I also see vir­tual ro­bots, e.g. chat-bots and vir­tual nurses emerging for re­mote pa­tient mon­i­tor­ing and man­age­ment. At Bio­four­mis, we are us­ing AI and vir­tual nurses to as­sist pa­tients to man­age their com­plex chronic con­di­tions. Health an­a­lyt­ics has been one of the hottest cat­e­gory of in­vest­ment since 2016.

How safe is the use of ro­bot­ics in the op­er­a­tion theatre? Are they cost-ef­fec­tive? Will they re­place sur­geons in fu­ture?

A study has re­vealed that ro­botic surgery was in­volved in 144 deaths and 1,391 in­juries in the US dur­ing a 14-year pe­riod. While this may seem a cause for con­cern, con­sid­er­ing there were 1.7 mil­lion oper­a­tions car­ried out dur­ing the same pe­riod, this is very few in­deed. Ro­bots de­signed for surgery have three main ad­van­tages over hu­mans. They have greater three­d­i­men­sional spa­tial ac­cu­racy, are more re­li­able, and can achieve much greater pre­ci­sion. Safety is a key con­cern. A ro­botic de­vice can be de­signed in an in­trin­si­cally safe way by re­strict­ing its range of move­ment to an area where it can do no dam­age. Fur­ther­more, safety can be in­creased by mak­ing it pas­sive, guided al­ways by a sur­geon.

The mar­ket lead­ing de­vice is the Da Vinci, man­u­fac­tured by In­tu­itive Sur­gi­cal, sales of which have rapidly risen de­spite the lat­est model’s £1.7 mil­lion price tag and an­nual main­te­nance costs of £150,000. Be­tween 2007 and 2011, the num­ber of Da Vinci ro­bots in use in the US in­creased from 800 to 1,400, while the num­ber world­wide reached 2,300 in 2011. There are around 50 in the UK. I do not think that hu­man sur­geons will be re­placed by ro­bots in the near fu­ture. Sur­geons are at the top of the med­i­cal food chain. Ro­bots do not have the re­spon­si­bil­ity. A hu­man will al­ways con­trol the process be­cause of pos­si­bil­ity of po­ten­tial com­pli­ca­tions. Surgery is not like a pro­duc­tion line, where a ma­chine can fol­low the same set of in­struc­tions and come up with the same out­come ev­ery time. Ev­ery hu­man body is dif­fer­ent, and even with the most ad­vanced imag­ing tech­nol­ogy we have avail­able there are still things that you only see once the body has been opened. You need some­one who can think, make de­ci­sions and weigh op­tions, and the kind of ar­ti­fi­cial in­tel­li­gence (AI) that could do that at the level of a hu­man sur­geon is a long way away.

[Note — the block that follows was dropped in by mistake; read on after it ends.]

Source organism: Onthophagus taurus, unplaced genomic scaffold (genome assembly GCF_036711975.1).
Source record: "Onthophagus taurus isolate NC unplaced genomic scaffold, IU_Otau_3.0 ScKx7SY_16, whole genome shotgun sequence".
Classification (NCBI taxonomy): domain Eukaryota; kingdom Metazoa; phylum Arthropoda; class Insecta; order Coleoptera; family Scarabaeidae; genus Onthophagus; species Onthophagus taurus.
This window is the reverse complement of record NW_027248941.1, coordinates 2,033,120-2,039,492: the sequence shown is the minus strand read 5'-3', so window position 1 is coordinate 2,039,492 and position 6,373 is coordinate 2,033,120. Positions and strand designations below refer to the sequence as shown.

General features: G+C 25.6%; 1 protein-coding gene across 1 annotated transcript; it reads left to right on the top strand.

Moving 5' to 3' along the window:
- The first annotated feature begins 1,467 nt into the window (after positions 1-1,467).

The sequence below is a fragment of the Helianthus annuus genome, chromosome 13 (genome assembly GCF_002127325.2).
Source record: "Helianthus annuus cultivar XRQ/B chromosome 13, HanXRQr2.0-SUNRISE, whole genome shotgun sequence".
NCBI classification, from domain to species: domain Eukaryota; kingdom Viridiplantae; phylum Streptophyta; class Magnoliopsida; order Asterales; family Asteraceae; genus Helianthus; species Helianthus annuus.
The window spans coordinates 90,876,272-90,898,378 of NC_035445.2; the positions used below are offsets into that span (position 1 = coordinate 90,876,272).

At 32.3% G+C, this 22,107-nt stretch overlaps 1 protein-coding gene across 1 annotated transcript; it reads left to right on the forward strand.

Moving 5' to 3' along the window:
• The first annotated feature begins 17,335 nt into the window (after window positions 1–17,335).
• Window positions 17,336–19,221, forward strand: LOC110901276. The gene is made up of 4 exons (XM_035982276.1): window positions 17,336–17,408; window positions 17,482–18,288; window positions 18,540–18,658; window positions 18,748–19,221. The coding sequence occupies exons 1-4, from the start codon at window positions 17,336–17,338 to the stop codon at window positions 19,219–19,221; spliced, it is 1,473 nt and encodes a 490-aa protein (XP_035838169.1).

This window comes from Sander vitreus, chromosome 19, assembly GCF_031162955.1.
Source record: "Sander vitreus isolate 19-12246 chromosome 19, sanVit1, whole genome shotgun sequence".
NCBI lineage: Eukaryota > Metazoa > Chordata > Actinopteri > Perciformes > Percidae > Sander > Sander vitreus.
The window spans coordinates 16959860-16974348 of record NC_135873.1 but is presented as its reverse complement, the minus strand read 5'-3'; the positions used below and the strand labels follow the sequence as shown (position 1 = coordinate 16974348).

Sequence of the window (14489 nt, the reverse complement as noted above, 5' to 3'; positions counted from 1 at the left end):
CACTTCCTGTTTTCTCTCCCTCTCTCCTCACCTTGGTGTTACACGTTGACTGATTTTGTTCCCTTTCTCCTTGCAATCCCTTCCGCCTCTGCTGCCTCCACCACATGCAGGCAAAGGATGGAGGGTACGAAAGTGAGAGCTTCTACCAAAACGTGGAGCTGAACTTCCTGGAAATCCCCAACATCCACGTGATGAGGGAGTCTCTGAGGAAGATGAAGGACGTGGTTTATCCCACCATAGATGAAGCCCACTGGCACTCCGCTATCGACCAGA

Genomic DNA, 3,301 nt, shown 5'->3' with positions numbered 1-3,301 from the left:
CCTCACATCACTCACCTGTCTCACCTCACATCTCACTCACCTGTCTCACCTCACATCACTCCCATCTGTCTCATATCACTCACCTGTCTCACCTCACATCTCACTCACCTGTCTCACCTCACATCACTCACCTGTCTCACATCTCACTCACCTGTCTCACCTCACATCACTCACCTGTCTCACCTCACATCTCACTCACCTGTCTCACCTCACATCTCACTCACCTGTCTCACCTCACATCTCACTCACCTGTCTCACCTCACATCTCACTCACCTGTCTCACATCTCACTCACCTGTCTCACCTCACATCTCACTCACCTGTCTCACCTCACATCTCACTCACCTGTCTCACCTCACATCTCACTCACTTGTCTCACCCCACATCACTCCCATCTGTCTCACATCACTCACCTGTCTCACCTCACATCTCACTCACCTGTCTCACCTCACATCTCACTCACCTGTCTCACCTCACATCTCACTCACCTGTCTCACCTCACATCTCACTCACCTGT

AI and ro­bot­ics are in­creas­ingly a part of our health­care eco-sys­tem. How is this trans­for­ma­tion cur­rently un­der­way?

The emer­gence and in­creas­ing use of ar­ti­fi­cial in­tel­li­gence and ro­bot­ics will have a sig­nif­i­cant im­pact on health­care sys­tems around the world. AI is get­ting in­creas­ingly so­phis­ti­cated at do­ing what hu­mans do, but more ef­fi­ciently, more quickly and at a lower cost. The po­ten­tial for both AI and ro­bot­ics in health­care is vast. Just like in our ev­ery-day lives, AI and ro­bot­ics are in­creas­ingly be­com­ing a part of our health­care ecosys­tem. One of the AI’s big­gest po­ten­tial ben­e­fits is to help peo­ple to stay healthy so that they don’t need a doc­tor, or at least not so of­ten. AI in­creases the abil­ity for health­care pro­fes­sion­als to bet­ter un­der­stand the day to day pat­terns and needs of the peo­ple they care for, and with that un­der­stand­ing they are able to pro­vide bet­ter feed­back, guid­ance and sup­port for stay­ing healthy. AI is al­ready be­ing used to de­tect dis­eases like can­cer, more ac­cu­rately and in their early stages.




Kuldeep Singh Rajput,Founder and CEO, Bio­four­mis Pte Ltd.